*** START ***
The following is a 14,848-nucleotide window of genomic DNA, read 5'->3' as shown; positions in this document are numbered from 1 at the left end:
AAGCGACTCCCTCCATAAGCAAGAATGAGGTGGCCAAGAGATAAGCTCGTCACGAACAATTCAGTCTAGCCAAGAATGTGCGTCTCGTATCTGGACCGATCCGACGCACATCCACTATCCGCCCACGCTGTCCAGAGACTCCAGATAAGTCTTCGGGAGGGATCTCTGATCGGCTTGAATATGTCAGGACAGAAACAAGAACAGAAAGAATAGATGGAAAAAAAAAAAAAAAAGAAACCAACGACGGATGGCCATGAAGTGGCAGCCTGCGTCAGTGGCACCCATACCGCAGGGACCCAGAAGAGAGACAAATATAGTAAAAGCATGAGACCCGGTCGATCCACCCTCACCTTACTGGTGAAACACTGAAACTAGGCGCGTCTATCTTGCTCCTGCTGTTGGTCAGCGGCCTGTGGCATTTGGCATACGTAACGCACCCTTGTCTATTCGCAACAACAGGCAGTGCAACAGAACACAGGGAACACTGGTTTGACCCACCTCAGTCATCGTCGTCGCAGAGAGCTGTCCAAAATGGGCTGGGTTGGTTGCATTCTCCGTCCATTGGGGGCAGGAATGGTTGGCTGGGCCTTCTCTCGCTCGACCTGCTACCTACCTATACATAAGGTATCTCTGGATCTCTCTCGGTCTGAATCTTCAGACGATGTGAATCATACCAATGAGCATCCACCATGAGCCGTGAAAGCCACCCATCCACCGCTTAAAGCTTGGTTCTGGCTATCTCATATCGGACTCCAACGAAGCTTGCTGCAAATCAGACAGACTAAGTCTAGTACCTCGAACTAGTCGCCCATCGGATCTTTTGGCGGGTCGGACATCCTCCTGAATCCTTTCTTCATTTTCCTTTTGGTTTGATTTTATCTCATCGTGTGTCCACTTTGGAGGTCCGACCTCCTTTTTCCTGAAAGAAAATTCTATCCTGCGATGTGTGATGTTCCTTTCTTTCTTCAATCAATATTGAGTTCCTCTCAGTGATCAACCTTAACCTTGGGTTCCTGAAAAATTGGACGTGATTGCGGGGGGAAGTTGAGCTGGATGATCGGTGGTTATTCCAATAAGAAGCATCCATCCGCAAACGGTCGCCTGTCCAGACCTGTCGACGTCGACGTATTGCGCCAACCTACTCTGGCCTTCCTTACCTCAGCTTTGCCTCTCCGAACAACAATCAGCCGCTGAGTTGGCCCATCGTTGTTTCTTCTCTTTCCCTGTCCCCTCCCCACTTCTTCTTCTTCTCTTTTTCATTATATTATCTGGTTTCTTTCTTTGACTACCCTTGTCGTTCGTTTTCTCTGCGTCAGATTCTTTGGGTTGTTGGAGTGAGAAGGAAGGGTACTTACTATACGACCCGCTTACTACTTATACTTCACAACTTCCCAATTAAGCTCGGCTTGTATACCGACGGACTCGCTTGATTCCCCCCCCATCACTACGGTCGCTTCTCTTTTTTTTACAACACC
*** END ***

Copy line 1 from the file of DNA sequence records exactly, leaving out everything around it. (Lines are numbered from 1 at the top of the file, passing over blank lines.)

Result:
The following is a 14,848-nucleotide window of genomic DNA, read 5'->3' as shown; positions in this document are numbered from 1 at the left end: